The adhesive coating of the HartMount (L) has more of a wave pattern while the Gilman Insite (R) is much smoother. Both bond equally as well and the adhesive smooths during mounting.


If the prints are to be laminated rather than glazed, they may be mounted and laminated in one step or with two runs through the press: once to mount, once to laminate. Though it may be more press effective to run both at the same time the extra time to align and verify the laminate offsets the two press runs. If mounted first there is no chance of the tacked prints shifting as the large vinyl film is aligned onto the substrate making any large 32x40" or 40x60" application less stressful (photo 6). The top edge of the film has been lightly tacked into place while the liner is being pulled from beneath the film and hand rolled for better control.

200809_006Photo 6
The sample was mounted first to prevent image shifting then one full sheet of laminate is applied over the entire board for an additional press run. Top end is aligned while the liner is being peeled off from under the stuck film, being hand rolled for easier handling.

Prepare many boards were prepared with laminate, then stack them for the press run. Laminate each board with a lower sheet of release paper - not release board - and be sure to cover with a piece of foam overlay to properly apply pressure and allow for air removal during lamination (photo 7). Make certain the boards stay in the press long enough to fully mount the vinyl film. If any tiny white dots are visible when the board is removed at 7 minutes it needs to be placed back into the press for a full 10 minutes, not just for 3 additional minutes. It must be run through the original time plus the additional time, not just the difference. Once removed and fully bonded there will be no air bubbles and only the surface texture of the film will be visible.

200809_007Photo 7
Many boards were prepared with laminate and stacked to wait for the press run. Each board must have a lower sheet of release paper - not board - and be covered with a piece of foam overlay to properly laminate.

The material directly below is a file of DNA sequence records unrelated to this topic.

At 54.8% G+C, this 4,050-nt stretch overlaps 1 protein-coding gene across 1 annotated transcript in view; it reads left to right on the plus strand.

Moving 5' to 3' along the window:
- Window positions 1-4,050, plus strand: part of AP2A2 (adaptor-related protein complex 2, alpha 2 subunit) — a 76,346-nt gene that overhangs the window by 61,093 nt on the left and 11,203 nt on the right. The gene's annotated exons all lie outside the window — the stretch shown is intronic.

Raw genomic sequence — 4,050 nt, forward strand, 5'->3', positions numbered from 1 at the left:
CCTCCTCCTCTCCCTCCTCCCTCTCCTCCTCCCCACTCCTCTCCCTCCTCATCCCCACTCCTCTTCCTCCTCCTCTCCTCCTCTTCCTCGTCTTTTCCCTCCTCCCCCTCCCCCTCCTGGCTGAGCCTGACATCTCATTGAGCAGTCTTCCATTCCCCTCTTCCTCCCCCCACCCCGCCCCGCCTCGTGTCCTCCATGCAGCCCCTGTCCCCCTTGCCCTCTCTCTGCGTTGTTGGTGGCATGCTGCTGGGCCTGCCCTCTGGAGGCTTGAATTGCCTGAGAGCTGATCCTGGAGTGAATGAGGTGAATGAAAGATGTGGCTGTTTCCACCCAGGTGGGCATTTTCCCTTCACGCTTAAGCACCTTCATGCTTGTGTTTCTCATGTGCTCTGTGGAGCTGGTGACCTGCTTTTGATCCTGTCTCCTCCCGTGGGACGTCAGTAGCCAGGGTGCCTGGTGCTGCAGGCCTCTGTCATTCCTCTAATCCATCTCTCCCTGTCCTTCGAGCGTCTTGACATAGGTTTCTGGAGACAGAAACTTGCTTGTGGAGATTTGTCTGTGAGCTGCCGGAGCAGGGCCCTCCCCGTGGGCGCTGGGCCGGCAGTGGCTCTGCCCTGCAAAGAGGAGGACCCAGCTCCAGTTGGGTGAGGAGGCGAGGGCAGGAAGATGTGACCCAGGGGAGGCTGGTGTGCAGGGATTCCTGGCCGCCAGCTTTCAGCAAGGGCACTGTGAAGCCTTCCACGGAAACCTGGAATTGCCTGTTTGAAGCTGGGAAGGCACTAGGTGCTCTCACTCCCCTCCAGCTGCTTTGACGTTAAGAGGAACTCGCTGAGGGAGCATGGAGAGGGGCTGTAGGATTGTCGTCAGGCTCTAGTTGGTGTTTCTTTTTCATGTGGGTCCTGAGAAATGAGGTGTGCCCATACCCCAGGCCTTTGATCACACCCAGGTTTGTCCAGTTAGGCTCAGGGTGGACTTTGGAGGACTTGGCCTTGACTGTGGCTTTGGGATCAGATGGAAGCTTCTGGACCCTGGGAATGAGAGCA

The mounted and laminated images are now ready to trim to size (photo 8). Trim each print to exact end size making them fully ready to assemble into a frame, even if they are only to be placed in a plastic envelope and in a sales bin. Assorted images should be mixed and matched to showcase wall grouping ideas as well as to sell images. The larger images are ready for a custom frame selection while the smaller ones have readymade frames available from endcuts in assorted profiles and finishes. These small featured 6-½x6-½" florals have been cut down with a beige border to 7x7" from an original 24x24" nine-up open edition print. Frames are readymade to fit these 7x7" completed laminated florals out of both a wonderful narrow barnwood closeout moulding purchased for 25¢ a foot, and a black lacquer. (Photo 9)

200809_008Photo 8
The mounted and laminated images are now ready to trim to size.

200809_009Photo 9
These prints have been mounted and laminated with linen texture film then cut to standard ready-made size edge to edge. Larger images are reserved for custom frames.

Now go create your designer corner and head into the 2008 holiday season armed for profits!

Copyright © 2008 Chris A Paschke

Note: Open edition images shown courtesy of Wild Apple Graphics and Designs Ink, original art from Chris A Paschke, and wall groupings from personal collections, Designs Ink Gallery, and magazines.

For more articles on mounting basics look under the mounting section in Articles by Subject.
Additional information on all types of mounting is found in:
The Mounting and Laminating Handbook, Second Edition, 2002,
The Mounting And Laminating Handbook, Third Edition, 2008 and
Creative Mounting, Wrapping, And Laminating, 2000 will teach you everything you need to know about getting the most from your dry mount equipment and materials as an innovative frame designer.

All books are available from Designs Ink Publishing through this website.

Chris A Paschke, CPF GCF
Designs Ink
Designs Ink Publishing
785 Tucker Road, Suite G-183
Tehachapi, CA 93561
P 661-821-2188